‘Get a job’ is easier said than done: A teen’s struggle to find their place in the workforce

For young adults, finding a job without any existing experience can be difficult and their abilities are often underestimated by employers.


Photo by Ariana Jorden

Teens find themselves filling out many job applications, hoping to be hired.

Being a teenager comes with a significant level of independence as you make the transition from being a child into a functioning adult. One stepping stone into the world of adulthood is gaining real work experience for the very first time. The first job is an exciting moment for a teen and a great accomplishment. But for some teens, this proud moment doesn’t come too easy. A polite attitude with a smile, and even a resume with school activities and community service listed may not often be enough for a teenager to get their foot through the door of a potential job.
Many teenagers have a hard time finding their very first job for the same reason that they want it, they have never had one before. Their lack of experience can put off a lot of employers and make it very difficult for them to get hired. But how can they even begin to gain experience if not one place will give them a chance?
“I believe teens can have trouble getting hired because we ‘don’t have enough experience.’ Some of us have only had volunteer experience, while others may have not taken the time to do community service. Even with volunteer experience, it is hard to get hired because often we’re portrayed as ‘irresponsible,’ ‘lazy,’ or simply wanting a job to get money and irresponsibly spend it. Adults don’t realize that there are teens who want to work to get experience that will benefit us in the future, to be able to save up for college, and for very personal reasons,” Cynthia Cisneros (12) said.
Teenagers could certainly benefit from having a job. Not only would they be earning money to buy things that they would like or save up tuition money, but having a job would teach them important skills that are valuable and would aid them for the rest of their lives. Discipline, timeliness, cooperation, and patience are among the crucial life skills that teenagers will become equipped with at their first job. Having a job would provide teens with a sense of security, knowing that they have money in their pockets that they made independently, and a team behind them that they can rely on to learn from.
“As a teen going into adulthood it’s beneficial to have the experience of a job because of the lessons you will learn in the terms of money, time and responsibility. Money can be the main focus but with the money and the job comes a whole lot of responsibility. You have to know how to maintain money and relationships at work as well as a good work ethic,” Andrea Gonzalez (12) said.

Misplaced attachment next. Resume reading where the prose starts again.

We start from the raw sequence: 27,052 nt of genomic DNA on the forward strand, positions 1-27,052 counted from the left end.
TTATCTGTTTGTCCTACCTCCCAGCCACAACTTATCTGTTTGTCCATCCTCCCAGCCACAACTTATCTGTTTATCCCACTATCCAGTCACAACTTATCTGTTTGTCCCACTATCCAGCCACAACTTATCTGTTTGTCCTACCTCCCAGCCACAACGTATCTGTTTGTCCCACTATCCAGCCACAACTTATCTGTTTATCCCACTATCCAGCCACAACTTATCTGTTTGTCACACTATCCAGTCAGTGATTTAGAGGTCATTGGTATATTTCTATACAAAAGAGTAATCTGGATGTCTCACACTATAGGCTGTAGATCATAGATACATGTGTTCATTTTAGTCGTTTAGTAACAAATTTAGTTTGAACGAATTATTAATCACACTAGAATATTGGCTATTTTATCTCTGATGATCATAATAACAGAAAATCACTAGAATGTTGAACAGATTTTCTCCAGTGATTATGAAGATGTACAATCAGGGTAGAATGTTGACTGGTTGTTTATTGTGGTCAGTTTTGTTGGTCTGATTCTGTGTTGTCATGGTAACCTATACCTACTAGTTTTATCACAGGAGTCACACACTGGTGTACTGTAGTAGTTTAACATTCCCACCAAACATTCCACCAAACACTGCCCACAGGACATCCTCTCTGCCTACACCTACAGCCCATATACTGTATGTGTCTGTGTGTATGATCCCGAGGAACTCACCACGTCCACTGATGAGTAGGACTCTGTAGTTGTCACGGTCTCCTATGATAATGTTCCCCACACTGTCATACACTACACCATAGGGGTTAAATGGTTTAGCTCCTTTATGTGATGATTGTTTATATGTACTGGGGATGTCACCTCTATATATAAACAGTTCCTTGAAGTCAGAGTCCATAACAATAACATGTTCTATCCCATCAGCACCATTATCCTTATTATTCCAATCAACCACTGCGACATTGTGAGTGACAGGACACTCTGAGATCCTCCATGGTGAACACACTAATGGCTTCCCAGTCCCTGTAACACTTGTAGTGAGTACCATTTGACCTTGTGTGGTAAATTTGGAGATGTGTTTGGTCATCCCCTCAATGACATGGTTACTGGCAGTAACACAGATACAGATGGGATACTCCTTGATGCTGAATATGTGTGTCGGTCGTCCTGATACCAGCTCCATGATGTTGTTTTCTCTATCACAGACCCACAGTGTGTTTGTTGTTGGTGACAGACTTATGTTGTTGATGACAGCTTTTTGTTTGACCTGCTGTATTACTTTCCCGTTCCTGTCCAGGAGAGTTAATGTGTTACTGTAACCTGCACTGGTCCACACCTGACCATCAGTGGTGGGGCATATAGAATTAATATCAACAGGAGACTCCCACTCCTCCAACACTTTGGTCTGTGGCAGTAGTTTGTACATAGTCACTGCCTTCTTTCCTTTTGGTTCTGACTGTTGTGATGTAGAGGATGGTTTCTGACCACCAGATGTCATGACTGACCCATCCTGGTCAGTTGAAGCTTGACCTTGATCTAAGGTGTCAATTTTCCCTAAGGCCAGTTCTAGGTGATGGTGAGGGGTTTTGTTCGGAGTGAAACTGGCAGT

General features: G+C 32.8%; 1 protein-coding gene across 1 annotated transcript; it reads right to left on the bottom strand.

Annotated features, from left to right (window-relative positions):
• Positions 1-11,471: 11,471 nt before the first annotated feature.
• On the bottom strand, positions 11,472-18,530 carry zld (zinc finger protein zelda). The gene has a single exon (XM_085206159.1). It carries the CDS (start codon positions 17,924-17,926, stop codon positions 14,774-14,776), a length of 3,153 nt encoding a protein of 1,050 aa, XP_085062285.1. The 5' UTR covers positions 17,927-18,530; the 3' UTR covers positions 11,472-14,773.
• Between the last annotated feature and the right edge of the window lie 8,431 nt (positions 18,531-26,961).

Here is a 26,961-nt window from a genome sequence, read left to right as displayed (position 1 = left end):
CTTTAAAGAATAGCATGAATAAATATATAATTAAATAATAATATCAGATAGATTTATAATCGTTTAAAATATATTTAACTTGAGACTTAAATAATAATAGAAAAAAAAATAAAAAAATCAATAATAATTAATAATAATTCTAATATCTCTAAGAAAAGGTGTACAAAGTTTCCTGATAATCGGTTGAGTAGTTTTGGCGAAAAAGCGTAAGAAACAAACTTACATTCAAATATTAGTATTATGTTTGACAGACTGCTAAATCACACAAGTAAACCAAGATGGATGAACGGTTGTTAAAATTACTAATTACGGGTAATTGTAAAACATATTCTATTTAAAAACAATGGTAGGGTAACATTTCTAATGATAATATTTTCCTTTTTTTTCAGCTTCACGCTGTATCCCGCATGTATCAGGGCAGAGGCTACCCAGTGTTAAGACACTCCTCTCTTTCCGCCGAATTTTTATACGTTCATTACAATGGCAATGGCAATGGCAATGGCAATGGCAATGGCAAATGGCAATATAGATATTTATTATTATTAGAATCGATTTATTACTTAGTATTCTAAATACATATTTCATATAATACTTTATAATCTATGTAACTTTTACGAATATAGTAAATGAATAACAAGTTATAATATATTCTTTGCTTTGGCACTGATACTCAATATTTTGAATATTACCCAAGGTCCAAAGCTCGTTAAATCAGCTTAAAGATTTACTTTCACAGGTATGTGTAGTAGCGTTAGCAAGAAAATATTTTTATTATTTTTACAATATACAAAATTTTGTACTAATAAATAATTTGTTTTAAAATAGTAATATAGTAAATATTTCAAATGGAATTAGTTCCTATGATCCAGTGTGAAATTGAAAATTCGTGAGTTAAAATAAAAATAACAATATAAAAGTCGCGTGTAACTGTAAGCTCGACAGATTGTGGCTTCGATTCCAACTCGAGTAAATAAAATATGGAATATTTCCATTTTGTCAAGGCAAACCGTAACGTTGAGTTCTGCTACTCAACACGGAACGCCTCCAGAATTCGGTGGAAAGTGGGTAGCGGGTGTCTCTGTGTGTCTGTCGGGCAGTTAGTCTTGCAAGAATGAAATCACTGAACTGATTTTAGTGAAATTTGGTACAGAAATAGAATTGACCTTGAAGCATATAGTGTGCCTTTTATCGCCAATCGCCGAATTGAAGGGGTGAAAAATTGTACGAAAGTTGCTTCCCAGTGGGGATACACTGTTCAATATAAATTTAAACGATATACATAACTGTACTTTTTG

Many employers carry the mindset that teens are still not mature enough to put their full trust in, and for this reason only belong in a classroom, or at the most, behind a counter calling out food orders or ringing up clothes instead of doing something more labor intensive.
According to the U.S. Department of Labor Blog, 58% of teenagers ages 16 to 19 in 1979 were employed, and later in 2011 after the Great Recession, 34% of teens were employed and the percentage has been steadily decreasing since. There are several theories as to why this could be, but school course load is believed to be the biggest reason for the fall in teen employment nationwide. It also doesn’t help that some employers are reluctant to hire teens with no prior job experience that is so hard for them to gain in the first place.
“An employer might look (teens) over for various reasons: often they may be looking for someone who has more experience, who isn’t as young as 16 or 17, in addition to wanting someone who can work full-time, as most teens usually are part-time workers as we’re still in school. It’s rather ironic that most employers are looking to hire those with experience, yet how can a teen get experience when they’re being denied?” Cisneros (12) said.
The reputation that teenagers have for being rebellious or immature does not account for the many teens who are hardworking individuals that would like to transfer their dedication usually reserved for the classroom into a workplace environment. Teens are young, but being a teenager in itself is about growing in your knowledge of how to navigate the world, finding your passions, and learning how to be responsible as well as learning from mistakes. If more teens were given a chance by employers, they would be able to grow from their working experience and would have an even greater likelihood of fulfilling their goals later on and becoming the adults that they are capable of being. All in all, you should give yourself a pat on the back for having a job. Whether you are a babysitter, employed at a chain restaurant, a department store, or anywhere else, you should be proud of gaining independence and learning responsibility. If you would like to have a job but are having difficulties getting hired, keep trying and putting yourself out there, because sooner or later it will pay off. You can also visit the College and Career Center on campus once open or online. There, you can get advice on applying for jobs, and find out which places are currently hiring.